Skydive Lost Prairie a Montana tradition in skydiving
Story and photos by David Reese/Montana Living
The DeHavilland Twin Otter sat idling at the end of the airstrip, throbbing with power.
Grasshoppers scattered in clouds out of the plane's way, as pilot Scott Larsen guided the Twin Otter down the dirt airstrip at Lost Prairie, a high-mountain airstrip about 40 miles west of Kalispell. In seconds, the lumbering plane was off the ground, followed by whoops and hollers from the 20 skydivers huddled inside the thin shell of an airplane. The jumpers had arrived for Skydive Lost Prairie's annual meet, a boogie that attracts hundreds of skydivers every summer.
Sitting on a long bench seat next to the cargo-bay door, we watched Lost Prairie fall slowly away. Inside the cabin of the plane, the skydivers chatted and made final plans for the formations they'd make when they jumped out of the plane at 13,000 feet above the ground. Van Halen's Jump and Ozzie Osborne's Mama I'm Comin' Home blared over the loudspeakers.
As the plane reached about 10,000 feet, a hush seemed to fall over the group; they retreated into themselves, and a calm came over them as the moment of truth drew near. One woman leaned on her husband's back, her eyes closed beneath her goggles. The others in this group, mostly men, now sat in a trance.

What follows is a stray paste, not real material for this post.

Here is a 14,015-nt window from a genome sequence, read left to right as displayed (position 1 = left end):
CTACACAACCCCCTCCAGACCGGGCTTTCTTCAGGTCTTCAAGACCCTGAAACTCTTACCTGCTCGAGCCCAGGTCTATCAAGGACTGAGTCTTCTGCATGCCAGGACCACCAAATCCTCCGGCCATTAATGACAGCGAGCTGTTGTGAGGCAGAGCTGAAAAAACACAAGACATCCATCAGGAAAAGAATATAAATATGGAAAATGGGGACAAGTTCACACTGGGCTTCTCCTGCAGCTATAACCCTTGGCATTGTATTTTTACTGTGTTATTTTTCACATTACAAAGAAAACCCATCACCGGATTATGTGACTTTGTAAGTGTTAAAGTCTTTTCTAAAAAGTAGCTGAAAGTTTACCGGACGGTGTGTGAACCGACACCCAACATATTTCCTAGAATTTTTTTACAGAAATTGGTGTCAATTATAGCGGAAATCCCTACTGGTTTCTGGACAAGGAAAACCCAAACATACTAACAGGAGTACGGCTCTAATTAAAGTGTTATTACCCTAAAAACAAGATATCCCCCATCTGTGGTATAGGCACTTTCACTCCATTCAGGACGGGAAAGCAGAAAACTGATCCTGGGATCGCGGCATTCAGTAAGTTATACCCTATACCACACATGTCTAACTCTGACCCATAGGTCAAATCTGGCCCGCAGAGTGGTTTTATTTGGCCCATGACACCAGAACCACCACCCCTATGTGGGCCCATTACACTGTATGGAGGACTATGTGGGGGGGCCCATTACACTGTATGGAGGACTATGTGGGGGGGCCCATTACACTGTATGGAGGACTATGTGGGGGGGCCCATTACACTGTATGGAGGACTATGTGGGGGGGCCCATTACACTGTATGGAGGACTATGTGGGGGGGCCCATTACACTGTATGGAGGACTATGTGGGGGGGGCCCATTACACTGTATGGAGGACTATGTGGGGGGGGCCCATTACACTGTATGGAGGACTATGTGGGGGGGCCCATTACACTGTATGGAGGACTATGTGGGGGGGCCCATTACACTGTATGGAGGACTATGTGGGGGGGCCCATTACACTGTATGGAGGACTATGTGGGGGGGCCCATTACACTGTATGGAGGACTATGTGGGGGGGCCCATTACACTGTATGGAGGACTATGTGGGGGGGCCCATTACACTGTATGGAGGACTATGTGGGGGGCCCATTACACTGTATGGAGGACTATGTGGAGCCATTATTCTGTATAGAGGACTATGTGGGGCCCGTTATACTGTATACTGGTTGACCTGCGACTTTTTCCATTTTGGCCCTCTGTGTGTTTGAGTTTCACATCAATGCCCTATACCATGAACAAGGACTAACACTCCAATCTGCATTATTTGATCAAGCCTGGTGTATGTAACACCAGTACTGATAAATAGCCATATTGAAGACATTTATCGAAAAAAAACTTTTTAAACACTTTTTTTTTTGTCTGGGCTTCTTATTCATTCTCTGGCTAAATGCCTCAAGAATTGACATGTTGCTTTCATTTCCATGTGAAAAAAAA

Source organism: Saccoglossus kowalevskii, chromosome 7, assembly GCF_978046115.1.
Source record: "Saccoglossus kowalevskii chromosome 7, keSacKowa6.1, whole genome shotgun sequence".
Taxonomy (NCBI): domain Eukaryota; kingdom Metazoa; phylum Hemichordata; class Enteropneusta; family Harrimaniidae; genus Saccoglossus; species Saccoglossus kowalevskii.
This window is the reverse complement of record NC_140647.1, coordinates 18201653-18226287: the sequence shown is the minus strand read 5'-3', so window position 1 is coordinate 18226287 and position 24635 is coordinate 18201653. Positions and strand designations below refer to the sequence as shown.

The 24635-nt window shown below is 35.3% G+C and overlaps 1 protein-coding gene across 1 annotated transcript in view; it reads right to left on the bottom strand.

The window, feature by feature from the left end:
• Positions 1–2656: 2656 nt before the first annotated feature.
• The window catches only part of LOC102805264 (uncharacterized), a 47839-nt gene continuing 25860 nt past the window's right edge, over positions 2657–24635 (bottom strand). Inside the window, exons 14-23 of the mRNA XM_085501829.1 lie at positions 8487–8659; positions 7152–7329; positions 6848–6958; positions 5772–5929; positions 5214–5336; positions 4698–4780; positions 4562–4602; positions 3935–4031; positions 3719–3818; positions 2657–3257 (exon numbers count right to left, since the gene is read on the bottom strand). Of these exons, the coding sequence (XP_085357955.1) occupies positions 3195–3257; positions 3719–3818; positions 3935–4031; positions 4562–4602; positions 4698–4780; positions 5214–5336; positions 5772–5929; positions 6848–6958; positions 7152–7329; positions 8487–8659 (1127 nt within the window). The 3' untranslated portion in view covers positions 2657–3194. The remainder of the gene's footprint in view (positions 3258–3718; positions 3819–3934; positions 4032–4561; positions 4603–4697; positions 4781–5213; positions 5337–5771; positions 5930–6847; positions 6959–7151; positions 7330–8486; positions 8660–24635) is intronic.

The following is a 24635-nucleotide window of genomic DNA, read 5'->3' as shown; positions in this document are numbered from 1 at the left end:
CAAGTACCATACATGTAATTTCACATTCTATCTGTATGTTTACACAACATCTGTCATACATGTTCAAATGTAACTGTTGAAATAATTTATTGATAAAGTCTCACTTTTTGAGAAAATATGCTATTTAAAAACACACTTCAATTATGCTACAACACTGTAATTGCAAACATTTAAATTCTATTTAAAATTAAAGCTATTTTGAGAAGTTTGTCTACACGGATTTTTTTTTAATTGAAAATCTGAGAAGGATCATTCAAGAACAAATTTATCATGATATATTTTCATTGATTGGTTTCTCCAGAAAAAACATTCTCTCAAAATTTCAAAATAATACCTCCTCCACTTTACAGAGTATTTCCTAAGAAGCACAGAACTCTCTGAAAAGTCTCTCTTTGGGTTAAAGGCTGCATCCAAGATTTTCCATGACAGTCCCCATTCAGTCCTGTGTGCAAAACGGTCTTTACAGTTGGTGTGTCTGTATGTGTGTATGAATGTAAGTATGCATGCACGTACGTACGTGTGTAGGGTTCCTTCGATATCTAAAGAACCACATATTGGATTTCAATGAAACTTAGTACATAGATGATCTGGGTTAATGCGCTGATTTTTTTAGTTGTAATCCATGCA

You ever jumped? one girl sitting across the aisle from me shouted as I fiddled with the controls on my camera.
Yeah right! I said with a smile. You're all nuts!
Sitting next to the minivan-sized exit door, I had not just one seat belt on, but I'd wrapped another seat belt around me and held on tightly to another. The officials at Skydive Lost Prairie had given me a parachute to wear in case the plane had problems, but I wasn't too confident in its " or my " abilities to land safely. The Army-green chute looked as if it had been used in World War II and had been bought at a garage sale. If this plane went down, by all rights I was likely going with it.
The plane leveled off, one by one a row of lights at the rear of the plane flashed: first red, yellow, then green. At this signal the skydivers, in pairs, unclipped their seatbelts and ambled to the rear of the plane.
They held onto an iron bar over the door, their backs to the rushing wind.
Soon they were gone, falling into the wild blue yonder over Lost Prairie.
Coming in on final approach to Skydive Lost Prairie in Marion, Montana. Dave Reese photo